The Alster bottle post mystery
Eight bottle post finds in Hamburg form one of the most exciting crypto mysteries I have reported on this blog so far. Will the mystery finally be solved this year?
It all started in October 2016, when Dominique Eggerstedt from Hamburg informed me about a coded message in a bottle she had found in the Isebekkanal, which is connected to the Außenalster. After that, in the course of three years, other readers informed me about similar finds in the same area.
In the meantime I know of eight cryptograms of messages in bottles. Still I have not the slightest idea what is behind it.
After almost every blog article I published on this topic, I informed various newspapers and radio stations in Hamburg. Unfortunately, none of these media jumped on the story. Perhaps it was because my articles were written in English. Or the responsible editors thought the whole thing was a joke staged by us.
So today, I’m going to try it with a German-language article about the Alster-Flaschenpost riddle. Furthermore, I explicitly assure that I did not create this message-in-a-bottle series myself or was involved in its creation in any way. Everything I know about it, I have published on this blog.
Another occasion for this article is a webinar talk on unsolved ciphers that I will be giving with Elonka Dunin (co-author of my current book Codebreaking: A Practical Guide) at the National Museum of Computing on January 28, 2021. The Alster bottle mail puzzle will be a topic in it.
The map below shows where the eight bottles were found:
My guess is that all the bottles were thrown into the water about where bottles 5, 6, 7 and 8 were found. That is where the Kaiser-Friedrich-Ufer (Kaifu) is located. Has any reader ever been there? Are there any places there from which something can be inconspicuously thrown into the water?
Bottle post 1
In October 2016, Dominique Eggerstedt found the first message in a bottle in the Isebek Canal.
Like all the following messages, this one consists of meaningful words (GIRL, GIRL, …), seemingly meaningless letters or numbers, and some symbols.
Bottle post 2
Bottle post 3
In April 2017, Tuncel Biyikli informed me about another message in a bottle of this kind. He found it on the eastern shore of the Outer Alster.
Meaningful words to see this mall include GIRL, STORM ORDER, and HIGH DANGER.
Bottle post 4
In September 2017, Hans von Jagow sent me a photo of another message in a bottle. He saw it floating on the water while rowing near the Krugkoppelbrücke.
Among other things, you can recognize the words UBOATS and THE GREAT.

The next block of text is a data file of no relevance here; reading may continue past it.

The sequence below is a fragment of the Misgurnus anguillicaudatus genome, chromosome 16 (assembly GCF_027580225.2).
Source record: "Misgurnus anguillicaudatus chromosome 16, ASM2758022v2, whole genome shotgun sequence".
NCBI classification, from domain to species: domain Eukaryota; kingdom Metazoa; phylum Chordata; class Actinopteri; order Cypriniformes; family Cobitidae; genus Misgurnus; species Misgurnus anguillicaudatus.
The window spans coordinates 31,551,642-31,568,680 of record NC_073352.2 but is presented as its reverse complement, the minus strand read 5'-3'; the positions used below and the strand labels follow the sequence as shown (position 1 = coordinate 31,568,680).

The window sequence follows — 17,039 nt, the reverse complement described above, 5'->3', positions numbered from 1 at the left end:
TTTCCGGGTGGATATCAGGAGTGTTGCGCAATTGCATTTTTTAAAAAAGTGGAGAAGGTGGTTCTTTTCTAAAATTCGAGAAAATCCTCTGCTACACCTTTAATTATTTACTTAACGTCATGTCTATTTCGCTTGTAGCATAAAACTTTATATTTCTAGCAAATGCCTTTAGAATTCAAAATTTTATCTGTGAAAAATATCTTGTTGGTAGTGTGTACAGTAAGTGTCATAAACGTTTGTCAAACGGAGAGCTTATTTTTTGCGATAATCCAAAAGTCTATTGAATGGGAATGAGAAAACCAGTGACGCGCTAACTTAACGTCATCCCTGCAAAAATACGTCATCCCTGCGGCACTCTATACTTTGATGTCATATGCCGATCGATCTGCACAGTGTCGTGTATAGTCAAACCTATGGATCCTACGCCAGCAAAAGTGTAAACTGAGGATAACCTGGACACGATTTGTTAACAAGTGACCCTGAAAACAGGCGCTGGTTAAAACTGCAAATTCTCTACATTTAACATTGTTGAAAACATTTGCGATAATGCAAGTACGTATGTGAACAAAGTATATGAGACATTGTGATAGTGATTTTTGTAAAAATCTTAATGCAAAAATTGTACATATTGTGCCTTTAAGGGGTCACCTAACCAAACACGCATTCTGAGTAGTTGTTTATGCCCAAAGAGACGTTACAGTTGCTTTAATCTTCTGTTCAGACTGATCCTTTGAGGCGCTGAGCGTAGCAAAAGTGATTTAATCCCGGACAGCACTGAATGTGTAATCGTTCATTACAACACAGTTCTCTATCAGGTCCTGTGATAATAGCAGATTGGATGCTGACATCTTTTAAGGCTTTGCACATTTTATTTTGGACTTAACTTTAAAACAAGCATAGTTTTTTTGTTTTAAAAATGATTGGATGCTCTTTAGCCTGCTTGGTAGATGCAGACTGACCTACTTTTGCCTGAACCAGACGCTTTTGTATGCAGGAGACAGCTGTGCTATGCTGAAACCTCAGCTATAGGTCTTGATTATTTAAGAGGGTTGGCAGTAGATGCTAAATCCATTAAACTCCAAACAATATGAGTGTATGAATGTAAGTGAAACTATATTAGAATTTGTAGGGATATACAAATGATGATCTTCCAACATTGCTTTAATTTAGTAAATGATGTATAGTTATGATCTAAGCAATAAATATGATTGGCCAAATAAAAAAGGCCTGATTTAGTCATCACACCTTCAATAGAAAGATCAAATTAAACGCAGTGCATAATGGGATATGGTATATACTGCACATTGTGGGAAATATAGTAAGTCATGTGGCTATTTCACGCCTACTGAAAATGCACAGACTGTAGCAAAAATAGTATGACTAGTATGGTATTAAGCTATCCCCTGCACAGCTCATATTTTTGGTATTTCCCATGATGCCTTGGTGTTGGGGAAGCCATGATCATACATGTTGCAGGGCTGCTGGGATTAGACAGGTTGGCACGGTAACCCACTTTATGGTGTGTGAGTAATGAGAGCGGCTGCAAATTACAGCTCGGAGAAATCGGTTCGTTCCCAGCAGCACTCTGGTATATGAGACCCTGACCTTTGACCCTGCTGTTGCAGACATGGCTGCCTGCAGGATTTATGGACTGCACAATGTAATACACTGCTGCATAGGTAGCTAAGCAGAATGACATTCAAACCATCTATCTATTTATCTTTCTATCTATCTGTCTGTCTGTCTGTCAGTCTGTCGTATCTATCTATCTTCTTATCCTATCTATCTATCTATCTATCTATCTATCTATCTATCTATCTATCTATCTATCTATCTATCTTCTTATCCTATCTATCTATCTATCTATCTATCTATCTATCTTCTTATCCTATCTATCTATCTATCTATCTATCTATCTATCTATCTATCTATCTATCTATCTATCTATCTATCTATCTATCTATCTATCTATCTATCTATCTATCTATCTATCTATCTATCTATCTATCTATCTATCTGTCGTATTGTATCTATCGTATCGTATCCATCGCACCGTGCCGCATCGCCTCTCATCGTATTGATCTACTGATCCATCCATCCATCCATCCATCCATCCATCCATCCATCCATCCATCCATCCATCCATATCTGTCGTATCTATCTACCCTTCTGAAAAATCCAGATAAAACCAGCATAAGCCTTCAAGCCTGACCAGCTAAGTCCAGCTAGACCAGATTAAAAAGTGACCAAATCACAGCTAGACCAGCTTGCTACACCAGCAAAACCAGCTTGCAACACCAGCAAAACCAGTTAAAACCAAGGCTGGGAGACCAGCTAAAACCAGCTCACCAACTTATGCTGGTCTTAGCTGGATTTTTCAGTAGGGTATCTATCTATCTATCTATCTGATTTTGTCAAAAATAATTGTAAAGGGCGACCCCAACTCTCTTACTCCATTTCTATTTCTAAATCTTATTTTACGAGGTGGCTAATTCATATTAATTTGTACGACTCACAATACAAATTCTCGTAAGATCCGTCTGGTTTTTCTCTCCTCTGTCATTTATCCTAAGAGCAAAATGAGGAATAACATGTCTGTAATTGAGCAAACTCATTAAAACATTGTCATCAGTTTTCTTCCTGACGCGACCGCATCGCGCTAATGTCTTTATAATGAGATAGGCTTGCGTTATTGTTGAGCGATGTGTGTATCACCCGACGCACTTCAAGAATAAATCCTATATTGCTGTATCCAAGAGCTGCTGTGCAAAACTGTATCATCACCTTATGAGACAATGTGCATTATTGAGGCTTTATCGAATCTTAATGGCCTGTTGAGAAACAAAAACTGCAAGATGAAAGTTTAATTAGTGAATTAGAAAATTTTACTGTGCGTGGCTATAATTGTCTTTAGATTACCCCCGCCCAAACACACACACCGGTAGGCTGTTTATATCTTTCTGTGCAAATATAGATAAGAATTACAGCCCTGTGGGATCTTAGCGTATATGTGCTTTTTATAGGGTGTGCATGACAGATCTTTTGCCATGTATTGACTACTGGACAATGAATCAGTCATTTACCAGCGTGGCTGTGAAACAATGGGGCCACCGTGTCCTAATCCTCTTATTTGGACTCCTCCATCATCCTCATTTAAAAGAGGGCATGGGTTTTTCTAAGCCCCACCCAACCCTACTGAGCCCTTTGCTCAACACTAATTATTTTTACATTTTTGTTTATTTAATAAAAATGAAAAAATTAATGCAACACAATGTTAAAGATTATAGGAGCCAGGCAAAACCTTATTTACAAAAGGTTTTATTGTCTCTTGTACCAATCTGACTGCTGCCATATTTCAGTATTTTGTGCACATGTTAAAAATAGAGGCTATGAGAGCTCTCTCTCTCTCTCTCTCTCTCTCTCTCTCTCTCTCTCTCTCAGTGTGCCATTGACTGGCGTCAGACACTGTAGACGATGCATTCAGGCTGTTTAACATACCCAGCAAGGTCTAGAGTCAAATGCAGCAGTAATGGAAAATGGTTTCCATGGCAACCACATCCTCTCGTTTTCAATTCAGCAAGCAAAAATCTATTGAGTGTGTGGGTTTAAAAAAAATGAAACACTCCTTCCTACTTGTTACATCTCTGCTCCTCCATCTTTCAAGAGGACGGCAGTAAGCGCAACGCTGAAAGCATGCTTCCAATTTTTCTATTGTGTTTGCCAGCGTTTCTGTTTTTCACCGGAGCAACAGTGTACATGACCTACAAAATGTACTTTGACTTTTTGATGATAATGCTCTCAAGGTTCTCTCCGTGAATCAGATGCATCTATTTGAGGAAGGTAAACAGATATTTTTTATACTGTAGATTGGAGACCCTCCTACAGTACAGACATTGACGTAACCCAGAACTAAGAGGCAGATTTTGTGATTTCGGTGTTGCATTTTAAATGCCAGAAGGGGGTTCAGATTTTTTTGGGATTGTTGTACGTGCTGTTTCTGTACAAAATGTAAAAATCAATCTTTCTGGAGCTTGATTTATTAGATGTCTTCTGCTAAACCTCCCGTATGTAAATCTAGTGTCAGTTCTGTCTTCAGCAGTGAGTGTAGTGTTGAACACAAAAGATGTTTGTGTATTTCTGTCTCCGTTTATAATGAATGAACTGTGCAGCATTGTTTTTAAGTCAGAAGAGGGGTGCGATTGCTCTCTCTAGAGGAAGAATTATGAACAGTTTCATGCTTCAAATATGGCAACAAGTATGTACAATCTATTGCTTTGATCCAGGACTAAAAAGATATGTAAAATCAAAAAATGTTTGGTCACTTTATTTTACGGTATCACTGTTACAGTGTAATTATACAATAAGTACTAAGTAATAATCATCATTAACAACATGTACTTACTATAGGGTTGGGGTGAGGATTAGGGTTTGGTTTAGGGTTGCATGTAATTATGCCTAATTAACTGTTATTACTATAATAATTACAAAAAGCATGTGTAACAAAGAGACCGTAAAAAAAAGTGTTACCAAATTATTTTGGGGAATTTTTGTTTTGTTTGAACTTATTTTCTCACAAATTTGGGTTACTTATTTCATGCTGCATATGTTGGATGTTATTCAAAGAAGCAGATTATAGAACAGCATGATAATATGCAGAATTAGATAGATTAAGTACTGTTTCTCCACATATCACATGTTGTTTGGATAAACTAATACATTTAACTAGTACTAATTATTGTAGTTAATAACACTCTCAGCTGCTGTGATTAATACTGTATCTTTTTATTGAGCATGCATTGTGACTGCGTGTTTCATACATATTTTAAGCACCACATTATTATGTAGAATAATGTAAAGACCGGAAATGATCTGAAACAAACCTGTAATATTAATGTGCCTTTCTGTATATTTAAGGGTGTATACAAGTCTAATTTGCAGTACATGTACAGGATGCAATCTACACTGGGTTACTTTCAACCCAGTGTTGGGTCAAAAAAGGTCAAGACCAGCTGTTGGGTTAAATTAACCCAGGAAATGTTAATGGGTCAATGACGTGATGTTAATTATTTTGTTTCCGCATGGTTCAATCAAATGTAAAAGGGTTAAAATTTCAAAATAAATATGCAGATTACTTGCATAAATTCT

Bottle post 5
In May 2018, Katrin Reischert informed me about a message in a bottle she had found in the Isebek Canal a year earlier.
QUICKBOOT, POSTFINANCE and GIRLS can be recognized in it.
Bottle post 6
In July 2018 I received another mail from Katrin Reischert. She had discovered another message in a bottle in the Isebekkanal.
As you can see, this message was in a plastic Coca-Cola bottle. The bottle mailings known up to that point were contained in small glass bottles like those used for spirits. The label of the Coke bottle is still present, while the labels of the glass bottles apparently came off in the water.
Bottle post 7
In August 2019, Christina Stacke sent me photos of not one but two bottle post finds. The following three pictures show one of them:
Bottle post 8
Message in a bottle number 8 is the last one that has surfaced so far. It is the second find of Christina Stacke.
The many graphic symbols are striking.
What’s behind it?
First of all, I assume that there are significantly more messages in bottles of this kind. If a reader has found one, please let me know (with place and time of finding). As far as I can judge, all messages were written with the same handwriting. So we are probably dealing with a “lone perpetrator”.
I don’t know if the cryptograms can be deciphered. The many excellent code breakers among my readers have unfortunately had no success in this regard so far.
Even more difficult is the question what purpose these bottle mailings should serve. It would be exciting, of course, if spies or criminals had communicated in this way. More likely, however, is one of the following scenarios:
- Alternate Reality Game (ARG): ARGs typically begin by sending messages (e.g., letters) to selected individuals. These messages typically contain a call to action (e.g., “We need your help to save the world, call me on 01234/567890”). While I can well imagine the organizers of an ARG using messages in a bottle to launch their game, none of the messages found so far contain a call to anything. Or did the messages in a bottle play a role in a later phase of an ARG, when instructions were already known how to interpret them?
- Geocaching: Crypto puzzles play a certain role in geocaching. Is this also the case here? Rather not. In any case, I can’t see how the various messages fit into a geocaching scenario. At least, finding a message in a bottle with GPS coordinates doesn’t make sense.
- Kunst: A few years ago, about 20 encrypted notes were found at a university in Canada. In 2014, it became known that these messages had been created by a local artist. The crypto-mystery thus turned out to be a performance art project. It is, of course, possible that the Alster bottle post mystery also came about in this way.
- Scherz: And finally, it is of course also possible that someone here has allowed himself a joke. If that is the case, the person responsible could slowly get in touch.
Can any readers say more about this puzzle?
If you want to add a comment, you need to add it to the German version here.
Further reading: Kaliningrad’s second mystery: Who can break this encrypted bottle post?